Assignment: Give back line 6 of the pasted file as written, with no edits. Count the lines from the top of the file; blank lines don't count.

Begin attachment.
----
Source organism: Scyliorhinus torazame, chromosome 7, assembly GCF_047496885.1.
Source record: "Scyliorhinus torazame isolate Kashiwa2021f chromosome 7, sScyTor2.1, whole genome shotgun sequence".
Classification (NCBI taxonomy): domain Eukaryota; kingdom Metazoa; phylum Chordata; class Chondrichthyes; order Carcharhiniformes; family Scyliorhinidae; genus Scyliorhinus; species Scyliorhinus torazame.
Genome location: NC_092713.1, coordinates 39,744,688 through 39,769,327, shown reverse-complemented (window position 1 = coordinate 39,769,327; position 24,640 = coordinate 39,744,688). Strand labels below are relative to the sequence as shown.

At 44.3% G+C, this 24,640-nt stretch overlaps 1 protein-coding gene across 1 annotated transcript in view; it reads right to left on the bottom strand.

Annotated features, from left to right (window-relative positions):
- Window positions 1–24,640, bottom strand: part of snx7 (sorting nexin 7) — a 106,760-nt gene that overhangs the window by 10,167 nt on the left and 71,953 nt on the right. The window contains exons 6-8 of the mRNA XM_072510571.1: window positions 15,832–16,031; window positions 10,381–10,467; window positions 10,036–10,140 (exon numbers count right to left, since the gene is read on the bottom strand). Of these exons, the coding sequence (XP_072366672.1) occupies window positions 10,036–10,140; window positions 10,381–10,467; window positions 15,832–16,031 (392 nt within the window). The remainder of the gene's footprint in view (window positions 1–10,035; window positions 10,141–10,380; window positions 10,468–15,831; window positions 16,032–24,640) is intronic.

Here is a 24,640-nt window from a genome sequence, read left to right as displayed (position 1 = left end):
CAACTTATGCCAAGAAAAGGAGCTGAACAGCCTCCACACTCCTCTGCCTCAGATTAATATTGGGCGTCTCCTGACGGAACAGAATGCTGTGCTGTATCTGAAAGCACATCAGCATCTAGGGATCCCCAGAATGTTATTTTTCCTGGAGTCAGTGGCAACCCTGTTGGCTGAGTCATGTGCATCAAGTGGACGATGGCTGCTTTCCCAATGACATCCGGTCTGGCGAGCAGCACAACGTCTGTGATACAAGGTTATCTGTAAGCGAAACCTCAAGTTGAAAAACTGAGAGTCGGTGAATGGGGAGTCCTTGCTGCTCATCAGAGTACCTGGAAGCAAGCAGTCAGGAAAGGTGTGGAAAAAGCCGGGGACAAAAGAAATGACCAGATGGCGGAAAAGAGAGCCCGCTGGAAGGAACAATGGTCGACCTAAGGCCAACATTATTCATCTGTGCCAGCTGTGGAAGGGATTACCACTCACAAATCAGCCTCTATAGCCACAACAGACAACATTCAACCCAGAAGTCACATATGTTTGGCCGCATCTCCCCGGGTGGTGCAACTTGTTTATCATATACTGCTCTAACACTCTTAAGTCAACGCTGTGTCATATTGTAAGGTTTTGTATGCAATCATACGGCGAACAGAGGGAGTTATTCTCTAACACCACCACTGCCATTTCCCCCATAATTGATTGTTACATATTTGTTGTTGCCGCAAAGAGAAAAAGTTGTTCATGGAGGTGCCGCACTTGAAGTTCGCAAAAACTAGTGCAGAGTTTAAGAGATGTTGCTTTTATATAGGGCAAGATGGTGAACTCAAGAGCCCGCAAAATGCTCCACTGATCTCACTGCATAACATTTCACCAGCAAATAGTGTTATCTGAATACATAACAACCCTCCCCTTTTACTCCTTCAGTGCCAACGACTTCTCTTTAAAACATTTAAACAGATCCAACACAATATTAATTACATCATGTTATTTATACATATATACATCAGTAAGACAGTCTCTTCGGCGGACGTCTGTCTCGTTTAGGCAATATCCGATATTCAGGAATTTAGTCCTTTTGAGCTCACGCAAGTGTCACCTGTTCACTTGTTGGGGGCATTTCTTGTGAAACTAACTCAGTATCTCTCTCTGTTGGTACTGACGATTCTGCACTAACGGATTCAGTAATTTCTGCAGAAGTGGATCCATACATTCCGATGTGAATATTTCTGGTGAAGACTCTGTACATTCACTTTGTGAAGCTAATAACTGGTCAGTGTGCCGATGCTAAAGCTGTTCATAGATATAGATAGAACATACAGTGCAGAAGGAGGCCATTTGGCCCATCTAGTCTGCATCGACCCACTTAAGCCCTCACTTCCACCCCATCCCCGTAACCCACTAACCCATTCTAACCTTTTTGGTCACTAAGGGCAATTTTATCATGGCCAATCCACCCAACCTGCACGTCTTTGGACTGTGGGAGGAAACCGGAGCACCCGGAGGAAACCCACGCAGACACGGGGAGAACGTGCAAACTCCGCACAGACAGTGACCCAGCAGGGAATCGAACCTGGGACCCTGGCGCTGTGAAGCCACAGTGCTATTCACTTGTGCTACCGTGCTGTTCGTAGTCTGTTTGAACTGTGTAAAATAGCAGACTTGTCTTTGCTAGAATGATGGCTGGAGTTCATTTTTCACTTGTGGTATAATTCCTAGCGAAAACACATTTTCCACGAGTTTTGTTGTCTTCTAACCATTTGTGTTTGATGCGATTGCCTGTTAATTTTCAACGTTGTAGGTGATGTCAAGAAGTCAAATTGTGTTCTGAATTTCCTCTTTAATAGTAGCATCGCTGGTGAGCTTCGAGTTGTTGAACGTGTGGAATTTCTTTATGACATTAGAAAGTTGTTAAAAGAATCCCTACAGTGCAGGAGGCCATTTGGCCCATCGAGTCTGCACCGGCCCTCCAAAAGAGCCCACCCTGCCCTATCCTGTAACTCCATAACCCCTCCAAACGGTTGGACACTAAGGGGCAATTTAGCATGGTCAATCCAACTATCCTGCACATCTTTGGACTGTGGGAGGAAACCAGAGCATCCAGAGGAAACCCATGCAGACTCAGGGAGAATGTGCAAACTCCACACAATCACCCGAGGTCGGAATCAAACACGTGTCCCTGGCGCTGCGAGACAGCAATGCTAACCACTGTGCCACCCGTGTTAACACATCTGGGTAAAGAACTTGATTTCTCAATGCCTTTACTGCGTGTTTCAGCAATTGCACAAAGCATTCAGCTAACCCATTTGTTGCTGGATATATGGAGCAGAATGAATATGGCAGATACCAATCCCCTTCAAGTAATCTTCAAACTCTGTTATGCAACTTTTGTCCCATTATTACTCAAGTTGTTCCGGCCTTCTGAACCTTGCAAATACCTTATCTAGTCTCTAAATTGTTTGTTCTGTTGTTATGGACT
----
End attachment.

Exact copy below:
Annotated features, from left to right (window-relative positions):